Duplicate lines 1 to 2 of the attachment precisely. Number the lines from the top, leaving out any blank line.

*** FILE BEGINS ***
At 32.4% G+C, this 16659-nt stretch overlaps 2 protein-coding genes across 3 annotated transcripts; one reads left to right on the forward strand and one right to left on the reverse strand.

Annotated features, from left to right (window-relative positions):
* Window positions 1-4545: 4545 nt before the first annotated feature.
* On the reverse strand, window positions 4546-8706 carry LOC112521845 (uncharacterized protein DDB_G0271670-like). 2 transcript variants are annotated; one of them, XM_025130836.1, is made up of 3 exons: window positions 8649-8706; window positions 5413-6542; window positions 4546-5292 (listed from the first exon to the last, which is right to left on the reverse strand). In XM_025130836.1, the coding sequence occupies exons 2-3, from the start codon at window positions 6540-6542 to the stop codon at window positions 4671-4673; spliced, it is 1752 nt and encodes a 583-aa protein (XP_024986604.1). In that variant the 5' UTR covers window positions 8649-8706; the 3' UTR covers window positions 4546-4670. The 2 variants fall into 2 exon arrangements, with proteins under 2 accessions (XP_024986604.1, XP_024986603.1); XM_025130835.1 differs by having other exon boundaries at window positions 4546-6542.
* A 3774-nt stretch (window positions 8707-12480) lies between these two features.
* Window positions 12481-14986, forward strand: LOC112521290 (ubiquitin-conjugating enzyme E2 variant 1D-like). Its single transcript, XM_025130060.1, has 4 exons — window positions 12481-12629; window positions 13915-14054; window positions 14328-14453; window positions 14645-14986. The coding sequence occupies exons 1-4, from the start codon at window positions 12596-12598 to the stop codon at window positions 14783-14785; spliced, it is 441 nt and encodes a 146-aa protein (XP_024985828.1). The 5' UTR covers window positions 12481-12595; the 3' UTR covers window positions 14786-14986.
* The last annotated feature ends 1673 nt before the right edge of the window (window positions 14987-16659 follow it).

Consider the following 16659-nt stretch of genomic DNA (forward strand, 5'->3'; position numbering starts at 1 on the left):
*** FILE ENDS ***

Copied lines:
At 32.4% G+C, this 16659-nt stretch overlaps 2 protein-coding genes across 3 annotated transcripts; one reads left to right on the forward strand and one right to left on the reverse strand.

Annotated features, from left to right (window-relative positions):